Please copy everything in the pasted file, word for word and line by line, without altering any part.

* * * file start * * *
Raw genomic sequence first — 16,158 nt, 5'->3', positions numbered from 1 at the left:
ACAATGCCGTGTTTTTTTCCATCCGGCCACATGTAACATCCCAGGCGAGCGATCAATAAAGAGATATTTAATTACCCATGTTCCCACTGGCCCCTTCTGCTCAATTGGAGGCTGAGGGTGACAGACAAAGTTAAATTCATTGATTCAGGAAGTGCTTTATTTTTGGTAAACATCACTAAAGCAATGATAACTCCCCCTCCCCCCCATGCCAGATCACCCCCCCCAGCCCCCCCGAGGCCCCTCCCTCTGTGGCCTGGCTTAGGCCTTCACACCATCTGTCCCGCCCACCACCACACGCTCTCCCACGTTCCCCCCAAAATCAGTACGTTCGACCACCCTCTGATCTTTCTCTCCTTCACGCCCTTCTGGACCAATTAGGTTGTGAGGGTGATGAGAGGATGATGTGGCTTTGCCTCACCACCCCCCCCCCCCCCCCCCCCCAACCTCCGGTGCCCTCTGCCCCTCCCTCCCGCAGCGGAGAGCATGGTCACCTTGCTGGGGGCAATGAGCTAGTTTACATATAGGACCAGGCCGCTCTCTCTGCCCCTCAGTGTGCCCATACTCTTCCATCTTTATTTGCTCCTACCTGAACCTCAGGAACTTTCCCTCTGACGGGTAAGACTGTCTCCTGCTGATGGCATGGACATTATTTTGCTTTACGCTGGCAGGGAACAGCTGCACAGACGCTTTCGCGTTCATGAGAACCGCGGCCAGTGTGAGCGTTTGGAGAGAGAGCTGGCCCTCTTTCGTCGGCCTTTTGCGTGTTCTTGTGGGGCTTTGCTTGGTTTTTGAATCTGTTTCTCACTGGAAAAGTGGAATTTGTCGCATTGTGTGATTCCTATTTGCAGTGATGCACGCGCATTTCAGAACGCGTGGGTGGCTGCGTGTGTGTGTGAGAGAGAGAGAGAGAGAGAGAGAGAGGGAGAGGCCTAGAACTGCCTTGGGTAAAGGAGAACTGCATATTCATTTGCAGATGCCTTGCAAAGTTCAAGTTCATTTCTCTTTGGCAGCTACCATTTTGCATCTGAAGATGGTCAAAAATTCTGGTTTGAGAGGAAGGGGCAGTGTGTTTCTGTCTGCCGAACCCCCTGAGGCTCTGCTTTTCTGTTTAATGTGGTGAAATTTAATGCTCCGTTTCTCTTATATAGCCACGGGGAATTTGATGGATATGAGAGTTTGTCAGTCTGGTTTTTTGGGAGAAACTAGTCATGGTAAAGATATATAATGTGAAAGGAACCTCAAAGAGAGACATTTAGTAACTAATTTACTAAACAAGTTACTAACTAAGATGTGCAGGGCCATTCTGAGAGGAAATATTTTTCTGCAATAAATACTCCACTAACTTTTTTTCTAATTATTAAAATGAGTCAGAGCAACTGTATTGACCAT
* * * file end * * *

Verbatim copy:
Raw genomic sequence first — 16,158 nt, 5'->3', positions numbered from 1 at the left:
ACAATGCCGTGTTTTTTTCCATCCGGCCACATGTAACATCCCAGGCGAGCGATCAATAAAGAGATATTTAATTACCCATGTTCCCACTGGCCCCTTCTGCTCAATTGGAGGCTGAGGGTGACAGACAAAGTTAAATTCATTGATTCAGGAAGTGCTTTATTTTTGGTAAACATCACTAAAGCAATGATAACTCCCCCTCCCCCCCATGCCAGATCACCCCCCCCAGCCCCCCCGAGGCCCCTCCCTCTGTGGCCTGGCTTAGGCCTTCACACCATCTGTCCCGCCCACCACCACACGCTCTCCCACGTTCCCCCCAAAATCAGTACGTTCGACCACCCTCTGATCTTTCTCTCCTTCACGCCCTTCTGGACCAATTAGGTTGTGAGGGTGATGAGAGGATGATGTGGCTTTGCCTCACCACCCCCCCCCCCCCCCCCCCCCAACCTCCGGTGCCCTCTGCCCCTCCCTCCCGCAGCGGAGAGCATGGTCACCTTGCTGGGGGCAATGAGCTAGTTTACATATAGGACCAGGCCGCTCTCTCTGCCCCTCAGTGTGCCCATACTCTTCCATCTTTATTTGCTCCTACCTGAACCTCAGGAACTTTCCCTCTGACGGGTAAGACTGTCTCCTGCTGATGGCATGGACATTATTTTGCTTTACGCTGGCAGGGAACAGCTGCACAGACGCTTTCGCGTTCATGAGAACCGCGGCCAGTGTGAGCGTTTGGAGAGAGAGCTGGCCCTCTTTCGTCGGCCTTTTGCGTGTTCTTGTGGGGCTTTGCTTGGTTTTTGAATCTGTTTCTCACTGGAAAAGTGGAATTTGTCGCATTGTGTGATTCCTATTTGCAGTGATGCACGCGCATTTCAGAACGCGTGGGTGGCTGCGTGTGTGTGTGAGAGAGAGAGAGAGAGAGAGAGAGAGGGAGAGGCCTAGAACTGCCTTGGGTAAAGGAGAACTGCATATTCATTTGCAGATGCCTTGCAAAGTTCAAGTTCATTTCTCTTTGGCAGCTACCATTTTGCATCTGAAGATGGTCAAAAATTCTGGTTTGAGAGGAAGGGGCAGTGTGTTTCTGTCTGCCGAACCCCCTGAGGCTCTGCTTTTCTGTTTAATGTGGTGAAATTTAATGCTCCGTTTCTCTTATATAGCCACGGGGAATTTGATGGATATGAGAGTTTGTCAGTCTGGTTTTTTGGGAGAAACTAGTCATGGTAAAGATATATAATGTGAAAGGAACCTCAAAGAGAGACATTTAGTAACTAATTTACTAAACAAGTTACTAACTAAGATGTGCAGGGCCATTCTGAGAGGAAATATTTTTCTGCAATAAATACTCCACTAACTTTTTTTCTAATTATTAAAATGAGTCAGAGCAACTGTATTGACCAT